Joe Leibezeit, a Staff Scientist and Conservation Manager at the Oregon Audubon Society, runs a citizen science program that collects data on multiple species of Oregon’s shorebirds in order to protect them. He also helps advocate for policies that support coastal habitat management. “Some of [these policies] are regulatory oriented, like stronger limits on shellfish or marine plants,” both of which are a major food source for nesting shorebirds. Other policies focus on “[providing] better management for our rocky intertidal habitats.” 

One of the main species that Liebezeit focuses on are black oystercatchers, which depend heavily on the rocky shore habitat for feeding and nesting. “It’s a species of concern because its numbers are very low, and it’s vulnerable to human disturbance,” says Liebezeit. The black oystercatcher’s numbers are declining due to climate change factors including sea level rise, stronger storms, and ocean acidification. Ocean acidification is when carbon dioxide in the air gets absorbed by the ocean, driving up the acidity of the water. “There’s much more carbon dioxide in the air, and more and more of it is being captured by the ocean,” explains Liebezeit. The unhealthy acidity levels harm the black oystercatcher’s prey.

The logging of old growth forests is also a problem for the northern spotted owl, which is listed as threatened. Since the implementation of the Northwest Forest Plan, old growth forests have been protected from logging in western Oregon. This plan did not come without its controversies, though. As Whisnand explains, “it sort of became these sort of timber wars [between] environmentalists and loggers.” The passage of the Northwest Forest Plan meant that logging companies could no longer log in the protected areas, because of the environmentalists’ desire to protect native species. The northern spotted owl has been in decline since the 1970s, upon the introduction of the invasive barred owl. Having another owl species competing for food has put pressure on northern spotted owls’ populations, because prey is more scarce.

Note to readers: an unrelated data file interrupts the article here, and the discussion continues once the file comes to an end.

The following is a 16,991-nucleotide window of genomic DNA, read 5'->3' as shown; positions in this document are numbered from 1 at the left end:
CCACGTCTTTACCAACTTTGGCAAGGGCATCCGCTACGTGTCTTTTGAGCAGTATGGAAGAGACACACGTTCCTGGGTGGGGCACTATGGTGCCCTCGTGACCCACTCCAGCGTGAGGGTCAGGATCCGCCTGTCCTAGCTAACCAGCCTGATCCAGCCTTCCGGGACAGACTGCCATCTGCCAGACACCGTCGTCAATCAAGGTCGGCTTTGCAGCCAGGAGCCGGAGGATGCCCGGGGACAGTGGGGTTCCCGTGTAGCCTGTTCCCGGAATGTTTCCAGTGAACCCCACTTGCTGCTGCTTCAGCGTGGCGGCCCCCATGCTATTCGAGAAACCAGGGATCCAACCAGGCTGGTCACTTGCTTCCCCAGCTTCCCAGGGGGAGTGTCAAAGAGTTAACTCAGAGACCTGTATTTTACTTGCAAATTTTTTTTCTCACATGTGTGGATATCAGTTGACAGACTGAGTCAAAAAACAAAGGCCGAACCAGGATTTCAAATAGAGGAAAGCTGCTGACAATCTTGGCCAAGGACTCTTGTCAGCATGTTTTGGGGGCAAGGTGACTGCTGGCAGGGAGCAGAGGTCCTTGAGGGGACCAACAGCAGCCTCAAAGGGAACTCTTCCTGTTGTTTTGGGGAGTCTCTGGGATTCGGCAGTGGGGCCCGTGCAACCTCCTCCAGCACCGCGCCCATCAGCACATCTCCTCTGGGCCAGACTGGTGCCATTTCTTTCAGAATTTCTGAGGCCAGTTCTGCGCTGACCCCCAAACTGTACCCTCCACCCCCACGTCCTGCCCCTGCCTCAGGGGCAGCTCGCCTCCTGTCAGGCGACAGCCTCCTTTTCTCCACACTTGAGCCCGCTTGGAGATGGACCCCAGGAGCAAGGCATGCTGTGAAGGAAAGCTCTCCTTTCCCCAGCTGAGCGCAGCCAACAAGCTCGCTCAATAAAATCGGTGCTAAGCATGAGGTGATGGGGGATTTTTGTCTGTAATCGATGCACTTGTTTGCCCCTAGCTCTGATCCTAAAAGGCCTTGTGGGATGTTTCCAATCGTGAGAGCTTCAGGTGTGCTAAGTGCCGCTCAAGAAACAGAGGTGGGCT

Conditions are changing too fast for many species, in the Pacific Northwest and elsewhere, to adapt to the new conditions. “We’re in the sixth extinction,” says Whisnand. “The rate of species loss is comparable to when the dinosaurs [went extinct].”

But it is never too late to try and reverse some of the negative impacts that climate change and other human impacts have on our species through passing legislation with the goal of protecting them and aiding their recovery. But how do we make people care enough to support our beloved flora and fauna? It may be as simple as encouraging people to experience nature for themselves and see all of the beautiful things that these different ecosystems hold. As Whisnand explains, “The more we get people to connect with [nature] the more we get people to care about it, and the more we get people to care about it, the more people want to take action.” She believes that getting citizens involved could really make a difference. Liebezeit and the Audubon Society have implemented citizen science as a way to get members of the general public involved with conservation, and as a way to collect data. Each species that we lose contributes to the loss of other species in the same ecosystem, and conservation efforts seek to intervene and stop the domino effect, thereby protecting endangered species.